Simply put, in college basketball, as in the rest of American life, there are the haves and the have-nots, the blue-bloods and the also-rans. The rich will keep getting richer and everyone else will keep buying into the delusion that they can get rich too — even though the deck is rigorously stacked against them. As Republican presidential hopeful Marco Rubio put it, “We are a nation of haves and soon-to-haves.” As if. Elite programs have the leverage — the prestige, the facilities, the money, the fans, and, yes, the TV exposure — that guarantees they will continue to attract the top talent. Meanwhile, March Madness will continue to feed the fantasy among American kids that they’re destined for a big-time college team and its natural payoff, a high-paying berth in the NBA. Many of those young dreamers will wind up like Keith Frazier, collateral damage who bought into the myth of the cash cow and found out the hard way that big money and college sports are a toxic mix.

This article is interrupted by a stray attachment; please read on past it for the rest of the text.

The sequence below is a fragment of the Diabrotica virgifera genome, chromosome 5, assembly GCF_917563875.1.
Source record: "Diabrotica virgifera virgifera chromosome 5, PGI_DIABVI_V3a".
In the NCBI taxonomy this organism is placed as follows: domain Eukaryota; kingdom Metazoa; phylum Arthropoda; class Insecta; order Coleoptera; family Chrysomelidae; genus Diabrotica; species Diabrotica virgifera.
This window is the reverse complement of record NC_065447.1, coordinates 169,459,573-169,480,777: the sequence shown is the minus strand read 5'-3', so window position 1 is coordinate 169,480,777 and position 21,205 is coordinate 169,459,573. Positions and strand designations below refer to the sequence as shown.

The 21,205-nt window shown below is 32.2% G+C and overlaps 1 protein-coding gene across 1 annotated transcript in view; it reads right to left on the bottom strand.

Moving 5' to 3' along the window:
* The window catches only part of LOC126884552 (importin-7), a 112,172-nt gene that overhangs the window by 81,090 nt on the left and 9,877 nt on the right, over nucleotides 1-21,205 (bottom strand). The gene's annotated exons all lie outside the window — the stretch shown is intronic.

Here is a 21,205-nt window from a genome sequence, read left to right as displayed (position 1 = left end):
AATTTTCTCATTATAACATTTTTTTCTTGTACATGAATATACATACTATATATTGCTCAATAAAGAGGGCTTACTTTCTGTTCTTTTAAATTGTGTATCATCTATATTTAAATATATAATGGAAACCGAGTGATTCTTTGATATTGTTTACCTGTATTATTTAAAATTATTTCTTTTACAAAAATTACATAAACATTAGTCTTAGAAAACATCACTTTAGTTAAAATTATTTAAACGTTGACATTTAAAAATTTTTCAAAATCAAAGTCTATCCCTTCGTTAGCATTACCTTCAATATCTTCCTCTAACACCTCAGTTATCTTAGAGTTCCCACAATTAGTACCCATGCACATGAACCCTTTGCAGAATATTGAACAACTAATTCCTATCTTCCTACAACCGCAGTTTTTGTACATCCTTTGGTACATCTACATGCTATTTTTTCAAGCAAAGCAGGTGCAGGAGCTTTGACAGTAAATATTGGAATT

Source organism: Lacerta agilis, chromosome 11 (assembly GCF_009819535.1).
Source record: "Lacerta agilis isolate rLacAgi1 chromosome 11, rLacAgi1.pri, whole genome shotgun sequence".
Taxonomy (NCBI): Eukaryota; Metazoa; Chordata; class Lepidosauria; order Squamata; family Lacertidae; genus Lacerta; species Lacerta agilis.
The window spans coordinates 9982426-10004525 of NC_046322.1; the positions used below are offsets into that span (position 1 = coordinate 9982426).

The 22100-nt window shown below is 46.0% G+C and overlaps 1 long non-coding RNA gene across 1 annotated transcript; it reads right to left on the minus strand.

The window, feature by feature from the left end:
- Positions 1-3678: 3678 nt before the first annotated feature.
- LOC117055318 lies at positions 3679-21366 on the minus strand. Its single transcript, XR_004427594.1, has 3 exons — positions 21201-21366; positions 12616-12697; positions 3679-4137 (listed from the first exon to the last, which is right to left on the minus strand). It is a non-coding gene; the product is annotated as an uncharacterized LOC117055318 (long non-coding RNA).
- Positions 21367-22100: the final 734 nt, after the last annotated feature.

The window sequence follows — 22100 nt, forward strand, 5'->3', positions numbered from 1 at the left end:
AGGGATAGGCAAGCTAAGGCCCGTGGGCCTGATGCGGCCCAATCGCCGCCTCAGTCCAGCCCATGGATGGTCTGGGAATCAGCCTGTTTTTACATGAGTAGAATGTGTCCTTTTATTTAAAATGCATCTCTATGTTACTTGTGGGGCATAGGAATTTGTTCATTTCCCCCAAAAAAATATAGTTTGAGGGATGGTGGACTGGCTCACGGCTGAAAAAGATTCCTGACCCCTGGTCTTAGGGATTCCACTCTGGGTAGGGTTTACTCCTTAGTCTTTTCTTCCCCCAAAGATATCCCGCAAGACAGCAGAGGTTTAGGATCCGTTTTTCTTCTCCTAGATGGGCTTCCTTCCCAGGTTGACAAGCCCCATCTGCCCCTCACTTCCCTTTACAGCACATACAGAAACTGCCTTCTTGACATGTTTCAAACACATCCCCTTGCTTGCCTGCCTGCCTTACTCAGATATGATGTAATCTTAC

So be it. Time to crack open a beer, turn on the tube, and let the games begin. Sure, I’ll watch the final minutes of a few games this year because I’ve been playing basketball as long as I’ve been walking upright and I think the game is one of mankind’s few truly beautiful creations. In the bursts of action between the endless commercial breaks, I’ll get reminded, once again, that many of the kids who play the game today are insanely talented. Too bad they’re being so shamelessly exploited.
Image Credit: Flickr/Håkan Dahlström.